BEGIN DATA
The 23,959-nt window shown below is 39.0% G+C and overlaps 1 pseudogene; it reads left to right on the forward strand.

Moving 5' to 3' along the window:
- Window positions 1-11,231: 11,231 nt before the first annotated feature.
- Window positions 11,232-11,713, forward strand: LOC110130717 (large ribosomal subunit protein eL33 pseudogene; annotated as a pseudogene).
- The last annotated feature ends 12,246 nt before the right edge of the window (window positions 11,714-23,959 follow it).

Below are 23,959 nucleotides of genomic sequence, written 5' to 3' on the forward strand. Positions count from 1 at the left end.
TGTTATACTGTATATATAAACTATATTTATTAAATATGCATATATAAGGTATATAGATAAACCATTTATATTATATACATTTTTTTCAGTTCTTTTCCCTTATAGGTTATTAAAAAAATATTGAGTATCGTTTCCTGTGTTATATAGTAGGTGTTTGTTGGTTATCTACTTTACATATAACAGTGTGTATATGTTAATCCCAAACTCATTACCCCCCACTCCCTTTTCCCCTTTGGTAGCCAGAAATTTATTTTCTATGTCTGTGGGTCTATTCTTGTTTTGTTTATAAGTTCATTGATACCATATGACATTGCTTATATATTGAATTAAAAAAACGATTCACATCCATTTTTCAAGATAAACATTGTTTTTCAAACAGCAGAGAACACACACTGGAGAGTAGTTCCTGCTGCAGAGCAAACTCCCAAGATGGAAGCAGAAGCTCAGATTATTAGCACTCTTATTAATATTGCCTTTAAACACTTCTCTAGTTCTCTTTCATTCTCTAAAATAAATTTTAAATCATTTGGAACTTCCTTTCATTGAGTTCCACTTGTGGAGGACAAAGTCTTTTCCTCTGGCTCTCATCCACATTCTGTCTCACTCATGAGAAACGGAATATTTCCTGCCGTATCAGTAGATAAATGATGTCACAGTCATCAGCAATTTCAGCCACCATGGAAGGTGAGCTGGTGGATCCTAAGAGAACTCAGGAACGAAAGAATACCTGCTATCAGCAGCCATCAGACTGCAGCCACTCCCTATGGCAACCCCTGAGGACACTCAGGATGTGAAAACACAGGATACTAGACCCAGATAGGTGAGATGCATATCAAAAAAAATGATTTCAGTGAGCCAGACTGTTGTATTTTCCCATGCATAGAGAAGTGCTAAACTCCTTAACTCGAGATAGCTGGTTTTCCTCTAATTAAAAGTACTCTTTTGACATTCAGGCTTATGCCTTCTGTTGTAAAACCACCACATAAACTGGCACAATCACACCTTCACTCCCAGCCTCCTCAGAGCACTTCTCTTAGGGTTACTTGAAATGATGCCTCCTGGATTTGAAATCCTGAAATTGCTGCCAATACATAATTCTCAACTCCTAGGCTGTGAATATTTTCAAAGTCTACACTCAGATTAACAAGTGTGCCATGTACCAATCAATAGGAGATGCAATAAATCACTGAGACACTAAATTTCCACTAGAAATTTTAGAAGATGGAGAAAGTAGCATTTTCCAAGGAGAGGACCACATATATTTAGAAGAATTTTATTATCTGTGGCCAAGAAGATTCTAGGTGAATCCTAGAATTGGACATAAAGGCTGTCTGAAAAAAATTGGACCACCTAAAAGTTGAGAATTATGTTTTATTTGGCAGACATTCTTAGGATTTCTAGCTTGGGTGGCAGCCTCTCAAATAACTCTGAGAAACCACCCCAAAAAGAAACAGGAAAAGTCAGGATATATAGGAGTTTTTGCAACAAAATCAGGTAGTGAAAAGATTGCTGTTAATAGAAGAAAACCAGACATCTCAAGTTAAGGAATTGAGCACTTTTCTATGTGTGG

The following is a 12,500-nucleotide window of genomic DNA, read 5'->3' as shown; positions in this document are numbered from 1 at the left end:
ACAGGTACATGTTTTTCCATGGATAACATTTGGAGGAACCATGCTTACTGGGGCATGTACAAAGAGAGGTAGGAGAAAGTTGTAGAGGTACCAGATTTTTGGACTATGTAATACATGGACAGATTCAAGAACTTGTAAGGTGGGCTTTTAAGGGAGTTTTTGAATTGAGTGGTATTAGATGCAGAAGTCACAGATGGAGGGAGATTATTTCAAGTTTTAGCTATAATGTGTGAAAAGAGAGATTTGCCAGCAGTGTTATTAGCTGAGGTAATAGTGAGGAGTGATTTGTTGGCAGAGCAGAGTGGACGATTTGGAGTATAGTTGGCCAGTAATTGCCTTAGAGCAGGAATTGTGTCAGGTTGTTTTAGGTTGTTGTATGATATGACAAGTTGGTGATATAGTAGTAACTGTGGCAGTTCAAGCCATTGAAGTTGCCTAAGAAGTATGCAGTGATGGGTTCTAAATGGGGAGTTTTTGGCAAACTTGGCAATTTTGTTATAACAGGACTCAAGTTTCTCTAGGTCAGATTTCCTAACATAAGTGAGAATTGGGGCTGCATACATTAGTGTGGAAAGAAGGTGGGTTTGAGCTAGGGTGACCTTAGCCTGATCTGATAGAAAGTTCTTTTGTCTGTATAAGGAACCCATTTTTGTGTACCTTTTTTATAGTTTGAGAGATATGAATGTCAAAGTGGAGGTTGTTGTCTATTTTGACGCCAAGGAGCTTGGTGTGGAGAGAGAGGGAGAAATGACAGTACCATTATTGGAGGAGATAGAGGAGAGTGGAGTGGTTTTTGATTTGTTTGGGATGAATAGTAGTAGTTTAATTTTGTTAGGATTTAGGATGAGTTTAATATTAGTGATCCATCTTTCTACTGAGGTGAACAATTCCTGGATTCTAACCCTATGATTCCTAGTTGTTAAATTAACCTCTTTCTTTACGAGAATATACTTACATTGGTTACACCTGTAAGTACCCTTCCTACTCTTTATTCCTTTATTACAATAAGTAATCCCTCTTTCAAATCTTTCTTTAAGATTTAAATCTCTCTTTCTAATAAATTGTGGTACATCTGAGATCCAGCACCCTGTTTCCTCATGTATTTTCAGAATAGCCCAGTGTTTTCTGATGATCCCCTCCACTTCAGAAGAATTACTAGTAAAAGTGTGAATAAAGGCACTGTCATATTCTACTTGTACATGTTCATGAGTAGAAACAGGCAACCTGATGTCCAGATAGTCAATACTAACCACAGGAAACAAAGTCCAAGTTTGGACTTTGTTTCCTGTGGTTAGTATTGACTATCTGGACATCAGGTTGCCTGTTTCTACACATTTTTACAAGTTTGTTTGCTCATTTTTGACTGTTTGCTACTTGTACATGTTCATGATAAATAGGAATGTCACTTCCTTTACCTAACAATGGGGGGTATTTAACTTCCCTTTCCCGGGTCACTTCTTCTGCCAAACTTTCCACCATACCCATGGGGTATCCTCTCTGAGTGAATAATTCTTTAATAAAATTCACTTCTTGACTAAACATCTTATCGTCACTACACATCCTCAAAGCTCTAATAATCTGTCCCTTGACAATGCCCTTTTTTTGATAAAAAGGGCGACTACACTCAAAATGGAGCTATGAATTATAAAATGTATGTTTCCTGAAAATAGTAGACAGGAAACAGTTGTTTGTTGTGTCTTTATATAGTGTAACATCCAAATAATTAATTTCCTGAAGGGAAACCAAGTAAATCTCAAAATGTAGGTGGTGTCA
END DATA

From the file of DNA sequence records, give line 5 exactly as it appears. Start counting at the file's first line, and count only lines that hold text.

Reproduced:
- The last annotated feature ends 12,246 nt before the right edge of the window (window positions 11,714-23,959 follow it).